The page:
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Community colleges in ENC feeling different effects from funding change

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KINSTON, N.C. -

Community colleges across our state will lose about $20 million this year because of a change in how their funding is allocated.

Previously, North Carolina’s 58 community colleges received state funding based on the average enrollment for the past three years, or simply the previous year, if that's higher.

Now, it will be based on the average of just the past two years.

It’s a change that’s hitting some schools in the East particularly hard. Lenoir Community College in Kinston lost $725,000 this fiscal year.

"We're having to make our budget stretch a little bit farther than we have in prior years," says Deborah Sutton, vice president of administrative services at LCC.

Sutton says the decrease won't force them to cut classes or jobs this year, "but we're not able to offer additional programs or do any type of expansions that we might need to do,” she says.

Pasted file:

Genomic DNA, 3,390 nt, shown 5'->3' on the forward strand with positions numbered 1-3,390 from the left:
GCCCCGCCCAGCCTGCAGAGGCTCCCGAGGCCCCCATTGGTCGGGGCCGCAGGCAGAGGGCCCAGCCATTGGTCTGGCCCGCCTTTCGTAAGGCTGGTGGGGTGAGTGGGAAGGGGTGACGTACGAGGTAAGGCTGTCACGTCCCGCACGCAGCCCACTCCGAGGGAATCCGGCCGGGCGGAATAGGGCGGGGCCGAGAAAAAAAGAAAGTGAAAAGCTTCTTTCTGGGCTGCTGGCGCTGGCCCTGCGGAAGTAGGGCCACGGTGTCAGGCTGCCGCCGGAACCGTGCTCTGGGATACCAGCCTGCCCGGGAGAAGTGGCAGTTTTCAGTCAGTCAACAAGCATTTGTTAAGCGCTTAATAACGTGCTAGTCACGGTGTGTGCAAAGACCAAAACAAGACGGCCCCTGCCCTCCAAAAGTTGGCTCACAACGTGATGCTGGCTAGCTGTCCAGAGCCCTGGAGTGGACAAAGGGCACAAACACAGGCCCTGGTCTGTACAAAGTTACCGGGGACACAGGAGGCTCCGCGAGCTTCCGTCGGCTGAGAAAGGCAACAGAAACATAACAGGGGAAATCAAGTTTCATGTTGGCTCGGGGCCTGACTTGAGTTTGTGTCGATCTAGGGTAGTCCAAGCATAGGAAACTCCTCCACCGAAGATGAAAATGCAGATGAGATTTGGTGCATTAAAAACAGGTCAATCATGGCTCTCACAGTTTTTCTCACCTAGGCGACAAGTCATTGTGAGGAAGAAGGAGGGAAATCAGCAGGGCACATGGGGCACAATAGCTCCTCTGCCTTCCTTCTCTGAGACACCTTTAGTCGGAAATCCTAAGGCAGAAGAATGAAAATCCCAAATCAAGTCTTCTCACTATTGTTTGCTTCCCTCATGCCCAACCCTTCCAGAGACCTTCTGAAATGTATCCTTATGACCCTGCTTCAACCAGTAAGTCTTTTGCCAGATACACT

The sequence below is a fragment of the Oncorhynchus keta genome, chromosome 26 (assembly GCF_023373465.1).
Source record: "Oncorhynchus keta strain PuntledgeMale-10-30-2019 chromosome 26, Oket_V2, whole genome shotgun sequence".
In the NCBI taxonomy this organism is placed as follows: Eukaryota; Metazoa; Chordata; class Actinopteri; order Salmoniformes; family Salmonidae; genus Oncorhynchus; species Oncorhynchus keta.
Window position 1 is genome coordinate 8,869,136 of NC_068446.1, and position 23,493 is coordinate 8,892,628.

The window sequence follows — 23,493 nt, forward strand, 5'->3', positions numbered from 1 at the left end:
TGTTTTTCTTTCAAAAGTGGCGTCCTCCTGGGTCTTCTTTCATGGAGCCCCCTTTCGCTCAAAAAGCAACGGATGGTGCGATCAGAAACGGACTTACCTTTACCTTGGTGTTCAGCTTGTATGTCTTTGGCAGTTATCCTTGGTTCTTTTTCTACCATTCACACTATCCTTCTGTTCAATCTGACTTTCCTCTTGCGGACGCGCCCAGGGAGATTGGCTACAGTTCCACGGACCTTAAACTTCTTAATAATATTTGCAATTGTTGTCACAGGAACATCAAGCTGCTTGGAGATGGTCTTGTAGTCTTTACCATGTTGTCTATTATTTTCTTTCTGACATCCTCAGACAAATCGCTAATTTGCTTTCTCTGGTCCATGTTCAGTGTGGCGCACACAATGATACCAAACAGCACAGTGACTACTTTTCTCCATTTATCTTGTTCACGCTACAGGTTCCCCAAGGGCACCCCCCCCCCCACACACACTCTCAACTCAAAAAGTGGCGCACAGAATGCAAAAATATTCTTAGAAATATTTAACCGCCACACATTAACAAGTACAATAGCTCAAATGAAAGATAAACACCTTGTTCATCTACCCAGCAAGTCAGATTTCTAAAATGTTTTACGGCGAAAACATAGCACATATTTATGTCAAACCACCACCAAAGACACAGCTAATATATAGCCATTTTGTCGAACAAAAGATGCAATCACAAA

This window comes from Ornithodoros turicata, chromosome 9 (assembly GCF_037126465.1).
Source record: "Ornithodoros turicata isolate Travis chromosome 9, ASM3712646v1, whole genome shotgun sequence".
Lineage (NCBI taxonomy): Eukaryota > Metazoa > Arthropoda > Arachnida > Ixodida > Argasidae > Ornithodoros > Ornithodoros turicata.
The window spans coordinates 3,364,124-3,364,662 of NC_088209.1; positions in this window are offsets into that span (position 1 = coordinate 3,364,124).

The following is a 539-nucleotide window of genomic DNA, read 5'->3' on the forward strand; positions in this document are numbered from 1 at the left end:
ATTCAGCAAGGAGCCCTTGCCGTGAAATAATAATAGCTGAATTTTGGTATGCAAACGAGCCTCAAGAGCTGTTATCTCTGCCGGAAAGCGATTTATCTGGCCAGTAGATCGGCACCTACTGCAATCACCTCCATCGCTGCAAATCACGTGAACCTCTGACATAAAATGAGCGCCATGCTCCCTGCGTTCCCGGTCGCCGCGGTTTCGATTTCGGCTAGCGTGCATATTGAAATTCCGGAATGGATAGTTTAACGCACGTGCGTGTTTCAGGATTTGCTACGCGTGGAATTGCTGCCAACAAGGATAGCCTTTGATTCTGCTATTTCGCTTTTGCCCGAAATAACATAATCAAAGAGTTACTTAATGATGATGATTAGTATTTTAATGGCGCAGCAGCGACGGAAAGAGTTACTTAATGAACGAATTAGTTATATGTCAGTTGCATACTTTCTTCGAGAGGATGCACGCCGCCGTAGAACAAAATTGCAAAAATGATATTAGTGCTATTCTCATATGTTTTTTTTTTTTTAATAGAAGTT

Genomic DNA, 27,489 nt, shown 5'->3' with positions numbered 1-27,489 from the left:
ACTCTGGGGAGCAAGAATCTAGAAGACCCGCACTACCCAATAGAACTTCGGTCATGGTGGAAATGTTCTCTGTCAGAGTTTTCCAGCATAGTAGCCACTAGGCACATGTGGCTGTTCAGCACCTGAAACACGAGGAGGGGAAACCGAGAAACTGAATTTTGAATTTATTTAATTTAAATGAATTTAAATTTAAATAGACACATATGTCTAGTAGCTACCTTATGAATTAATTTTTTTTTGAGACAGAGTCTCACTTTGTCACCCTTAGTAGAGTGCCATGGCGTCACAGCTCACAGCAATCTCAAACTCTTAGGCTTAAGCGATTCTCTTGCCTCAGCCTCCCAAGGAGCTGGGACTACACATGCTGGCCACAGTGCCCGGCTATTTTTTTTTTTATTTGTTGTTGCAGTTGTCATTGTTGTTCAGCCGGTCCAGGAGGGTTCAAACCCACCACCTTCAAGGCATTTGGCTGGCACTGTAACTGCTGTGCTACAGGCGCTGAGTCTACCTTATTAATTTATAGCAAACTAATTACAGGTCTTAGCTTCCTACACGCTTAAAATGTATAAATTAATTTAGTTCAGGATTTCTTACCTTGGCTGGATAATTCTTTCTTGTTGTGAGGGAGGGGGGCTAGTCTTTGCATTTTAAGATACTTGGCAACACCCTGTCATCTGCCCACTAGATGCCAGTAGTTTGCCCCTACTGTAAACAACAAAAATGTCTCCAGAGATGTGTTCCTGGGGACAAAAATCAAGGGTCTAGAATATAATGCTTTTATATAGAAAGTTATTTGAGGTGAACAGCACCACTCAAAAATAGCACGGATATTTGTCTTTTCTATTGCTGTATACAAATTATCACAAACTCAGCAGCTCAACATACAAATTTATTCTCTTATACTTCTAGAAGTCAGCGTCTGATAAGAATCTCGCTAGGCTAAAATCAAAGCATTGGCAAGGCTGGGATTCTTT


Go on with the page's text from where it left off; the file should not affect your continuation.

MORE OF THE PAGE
But just across county lines, Pitt Community College President Dennis Massey says the new law hasn't impacted his school at all.

"We are having enrollment growth, so our state funding has increased substantially," Massey says.

PCC is one of only six community colleges in our state to experience enrollment growth last year, and with the new funding formula, more students means more money.

As for Gov. Pat McCrory's ultimate goal to determine funding more on programs that create good-paying jobs, and less on student numbers, Massey is all for it.

"We can put our emphasis, not just on quantity of what we do, but on the quality of what we do,” he says.

But Sutton worries it will be difficult to determine the “quality” of a student, "especially in a region like ours, where the job opportunities might not be as readily available as in other regions."

Legislators have set aside $4 million for some of the colleges hit hardest by this change. LCC will get $180,601 to soften the blow.

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